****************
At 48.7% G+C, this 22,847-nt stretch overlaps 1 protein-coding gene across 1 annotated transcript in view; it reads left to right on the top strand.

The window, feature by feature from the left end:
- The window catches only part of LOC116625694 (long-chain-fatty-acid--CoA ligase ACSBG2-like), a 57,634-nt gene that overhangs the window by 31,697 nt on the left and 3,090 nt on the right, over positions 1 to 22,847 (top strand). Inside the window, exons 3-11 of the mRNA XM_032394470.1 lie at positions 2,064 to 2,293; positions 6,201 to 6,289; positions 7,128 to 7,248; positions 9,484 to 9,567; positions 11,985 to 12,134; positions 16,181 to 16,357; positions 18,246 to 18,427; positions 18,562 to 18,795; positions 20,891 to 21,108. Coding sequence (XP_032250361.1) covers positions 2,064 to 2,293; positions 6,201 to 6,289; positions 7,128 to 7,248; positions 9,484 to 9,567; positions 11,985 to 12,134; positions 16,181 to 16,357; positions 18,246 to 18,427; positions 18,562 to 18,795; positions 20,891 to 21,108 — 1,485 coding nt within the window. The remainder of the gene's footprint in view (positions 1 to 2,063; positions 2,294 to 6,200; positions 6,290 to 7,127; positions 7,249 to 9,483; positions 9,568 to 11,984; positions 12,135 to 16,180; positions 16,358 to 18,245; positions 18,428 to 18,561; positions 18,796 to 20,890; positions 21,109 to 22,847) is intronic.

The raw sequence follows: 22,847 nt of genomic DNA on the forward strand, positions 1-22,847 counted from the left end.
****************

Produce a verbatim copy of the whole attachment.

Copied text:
At 48.7% G+C, this 22,847-nt stretch overlaps 1 protein-coding gene across 1 annotated transcript in view; it reads left to right on the top strand.

The window, feature by feature from the left end:
- The window catches only part of LOC116625694 (long-chain-fatty-acid--CoA ligase ACSBG2-like), a 57,634-nt gene that overhangs the window by 31,697 nt on the left and 3,090 nt on the right, over positions 1 to 22,847 (top strand). Inside the window, exons 3-11 of the mRNA XM_032394470.1 lie at positions 2,064 to 2,293; positions 6,201 to 6,289; positions 7,128 to 7,248; positions 9,484 to 9,567; positions 11,985 to 12,134; positions 16,181 to 16,357; positions 18,246 to 18,427; positions 18,562 to 18,795; positions 20,891 to 21,108. Coding sequence (XP_032250361.1) covers positions 2,064 to 2,293; positions 6,201 to 6,289; positions 7,128 to 7,248; positions 9,484 to 9,567; positions 11,985 to 12,134; positions 16,181 to 16,357; positions 18,246 to 18,427; positions 18,562 to 18,795; positions 20,891 to 21,108 — 1,485 coding nt within the window. The remainder of the gene's footprint in view (positions 1 to 2,063; positions 2,294 to 6,200; positions 6,290 to 7,127; positions 7,249 to 9,483; positions 9,568 to 11,984; positions 12,135 to 16,180; positions 16,358 to 18,245; positions 18,428 to 18,561; positions 18,796 to 20,890; positions 21,109 to 22,847) is intronic.

The raw sequence follows: 22,847 nt of genomic DNA on the forward strand, positions 1-22,847 counted from the left end.